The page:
New Boe Peep

(Pickadilla)

{1651}


Introduction

New Boe Peep (also later called Pickadilla) is a dance from the first edition of Playford's English Dancing Master (1651).

It's one of easiest of the first edition Playford dances to learn, making it suitable for beginners. For more advanced dancers, the constant peeping of the chorus might seem tiresome, but that same aspect of the dance makes it great for a masquerade party.



The Formation

Longways for as many as will, proper (with all of the Follows to the right of the Leads facing up the hall).


The Dance

This dance has a clear verse chorus structure, with three verses.


Verse 1 (16 counts)

Up and Back (8 counts): Taking hands with partner, walk four steps up the hall, and fall back four steps down the hall.

Repeat Up and Back (8 counts)


Chorus (48 counts)

Leads Chase Follows (8 counts): The Follows turn away from their partners and walk four steps toward the right wall. Then the Leads chase them four steps, ending up right behind them. (The direction the Follows turn to face the wall is unspecified. It doesn't really matter, but it looks best if all the Follows agree which way to turn. To make things easy, we dance this and every other turn in the dance as a turn to the right.)

Leads Peep (8 counts): Peep at each other side to side, with one partner going one way and the other going the other. (Which way each person goes is unspecified, but we dance it with the dancer behind going right first and dancer in front going left first. It doesn't really matter, but it looks best when everyone in the set agrees on the directions they'll be peeping. At the very least, it's important that each couple agrees on the directions they'll be peeping.)

Fall Back and Turn Single (8 counts): Everyone back up to original place with four steps, and turn solo to face the left wall. (Most people interpret this as a half turn, but some more advanced dancers make it a turn and a half, which feels more like a usual "turn single" you might know from other dances.)

Follows Chase Leads (8 counts): The Leads walk four steps toward the left wall. Then the Follows chase them four steps, ending up right behind them.

Follows Peep (8 counts): Peep at each other side to side, with one partner going one way and the other going the other. (Once again, which way each person goes is unspecified, but to keep things simple, do the same thing as we did on the other side, with the dancer behind going right first and dancer in front going left first)

Fall Back and Turn Single (8 counts): Everyone back up to original place with four steps, and turn solo to face partner. (Most people interpret this as a half turn by the Leads alone, but it could also be a full turn by the Follows and a turn and a half by the Leads.)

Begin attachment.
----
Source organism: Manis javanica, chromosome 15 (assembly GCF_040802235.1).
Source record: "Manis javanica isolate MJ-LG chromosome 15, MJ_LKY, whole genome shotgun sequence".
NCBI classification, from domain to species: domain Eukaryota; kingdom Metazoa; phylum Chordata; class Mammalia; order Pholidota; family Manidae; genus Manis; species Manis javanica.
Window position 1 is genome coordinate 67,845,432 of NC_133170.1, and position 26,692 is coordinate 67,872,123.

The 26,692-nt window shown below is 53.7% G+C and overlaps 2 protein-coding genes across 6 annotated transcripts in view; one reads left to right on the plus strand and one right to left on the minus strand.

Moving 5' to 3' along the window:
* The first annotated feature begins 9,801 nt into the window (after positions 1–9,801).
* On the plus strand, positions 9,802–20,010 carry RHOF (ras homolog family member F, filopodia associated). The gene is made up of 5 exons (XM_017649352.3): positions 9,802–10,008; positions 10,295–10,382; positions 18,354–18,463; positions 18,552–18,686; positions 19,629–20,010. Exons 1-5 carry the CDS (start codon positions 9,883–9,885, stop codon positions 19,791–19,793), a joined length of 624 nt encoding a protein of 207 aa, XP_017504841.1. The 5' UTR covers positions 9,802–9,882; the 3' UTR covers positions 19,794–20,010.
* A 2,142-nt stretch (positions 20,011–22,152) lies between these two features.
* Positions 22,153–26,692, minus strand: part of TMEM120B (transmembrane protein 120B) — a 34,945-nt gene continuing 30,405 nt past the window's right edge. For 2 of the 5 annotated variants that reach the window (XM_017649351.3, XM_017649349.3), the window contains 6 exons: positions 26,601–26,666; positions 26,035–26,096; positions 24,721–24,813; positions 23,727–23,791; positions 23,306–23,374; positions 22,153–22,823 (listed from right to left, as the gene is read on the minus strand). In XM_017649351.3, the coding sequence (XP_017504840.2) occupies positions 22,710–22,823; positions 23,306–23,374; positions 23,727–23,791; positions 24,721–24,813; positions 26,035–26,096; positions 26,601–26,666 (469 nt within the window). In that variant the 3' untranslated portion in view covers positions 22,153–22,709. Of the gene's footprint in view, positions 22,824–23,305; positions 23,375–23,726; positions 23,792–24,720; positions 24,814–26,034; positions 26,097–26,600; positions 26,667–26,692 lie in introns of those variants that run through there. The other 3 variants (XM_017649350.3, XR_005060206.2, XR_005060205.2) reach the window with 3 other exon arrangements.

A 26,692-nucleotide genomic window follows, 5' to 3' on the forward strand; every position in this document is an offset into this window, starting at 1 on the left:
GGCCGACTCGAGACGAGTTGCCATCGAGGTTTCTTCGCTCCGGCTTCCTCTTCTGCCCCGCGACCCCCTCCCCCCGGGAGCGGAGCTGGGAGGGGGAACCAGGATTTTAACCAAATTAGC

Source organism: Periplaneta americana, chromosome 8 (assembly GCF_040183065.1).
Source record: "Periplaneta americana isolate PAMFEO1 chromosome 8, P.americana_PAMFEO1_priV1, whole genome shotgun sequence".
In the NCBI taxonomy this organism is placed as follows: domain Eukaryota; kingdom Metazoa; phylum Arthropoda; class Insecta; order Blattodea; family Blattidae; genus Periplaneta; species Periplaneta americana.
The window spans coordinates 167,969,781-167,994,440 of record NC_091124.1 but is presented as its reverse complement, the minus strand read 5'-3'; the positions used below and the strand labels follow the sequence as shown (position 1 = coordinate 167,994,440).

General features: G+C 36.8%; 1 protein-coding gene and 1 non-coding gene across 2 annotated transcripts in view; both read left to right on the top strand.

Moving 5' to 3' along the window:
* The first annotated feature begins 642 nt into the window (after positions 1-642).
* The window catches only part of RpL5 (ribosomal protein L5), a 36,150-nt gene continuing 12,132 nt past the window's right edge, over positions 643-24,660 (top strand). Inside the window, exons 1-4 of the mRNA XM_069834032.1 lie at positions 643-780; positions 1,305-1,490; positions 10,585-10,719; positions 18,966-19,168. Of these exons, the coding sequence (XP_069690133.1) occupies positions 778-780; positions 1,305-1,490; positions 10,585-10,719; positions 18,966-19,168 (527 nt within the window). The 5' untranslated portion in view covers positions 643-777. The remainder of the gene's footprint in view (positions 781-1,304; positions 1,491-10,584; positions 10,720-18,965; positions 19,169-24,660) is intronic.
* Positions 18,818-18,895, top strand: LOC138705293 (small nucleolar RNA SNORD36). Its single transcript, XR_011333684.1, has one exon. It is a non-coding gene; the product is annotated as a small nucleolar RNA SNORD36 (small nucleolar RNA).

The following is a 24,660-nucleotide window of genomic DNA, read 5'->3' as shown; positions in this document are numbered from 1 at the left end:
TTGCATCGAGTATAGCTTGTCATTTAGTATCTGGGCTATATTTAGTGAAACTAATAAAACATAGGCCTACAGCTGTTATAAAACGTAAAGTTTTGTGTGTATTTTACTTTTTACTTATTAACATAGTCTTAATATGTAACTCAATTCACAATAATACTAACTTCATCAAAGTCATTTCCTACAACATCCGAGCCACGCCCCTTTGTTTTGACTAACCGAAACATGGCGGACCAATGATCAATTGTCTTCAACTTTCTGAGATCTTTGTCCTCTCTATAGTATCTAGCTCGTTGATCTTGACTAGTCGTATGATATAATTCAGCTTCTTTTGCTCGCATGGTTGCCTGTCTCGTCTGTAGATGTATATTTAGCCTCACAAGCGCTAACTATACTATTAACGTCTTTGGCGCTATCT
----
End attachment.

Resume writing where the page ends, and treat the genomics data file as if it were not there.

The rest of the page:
Verse 2 (16 counts)

Side Right (8 counts): Approach partner with four steps, ending right shoulder to right shoulder, then back away four steps. (This is the historical style for siding, although you may also see some people do it with the more dynamic "Cecil Sharp" style of siding, in which you trade places and then trade places back home. In a modern context, either is fine, as long as you and your partner/community agree.)

Side Left (8 counts): Approach partner with four steps, ending left shoulder to left shoulder, then back away four steps. (Or do the Cecil Sharp styling, if that's your community's preference.)


Repeat Chorus (48 counts): But this time, the Leads get chased first, and then the Follows.


Verse 3 (16 counts)

Arm Right (8 counts): Taking right arm with partner, walk eight steps clockwise around each other to place. (Many different styles are seen for arming including: touching forearms, linking elbows, holding forearms, or holding hands, low or high. The only real requirement is that you and your partner/community agree on how you're going to do it.)

Arm Left (8 counts): Taking left arm with partner, walk eight steps counterclockwise around each other to place.


Repeat Chorus (48 counts): Like the first time, Follows get chased first, then Leads get chased.


The Music

Here is a nice tune for dancing New Boe Peepe:


Sources


© 2020 Nick Enge


For more, see our two books on dancing:
Waltzing: A Manual for Dancing and Living (2013) by Richard Powers and Nick Enge,
and Cross-Step Waltz: A Dancer's Guide (2019) by Richard Powers and Nick & Melissa Enge.


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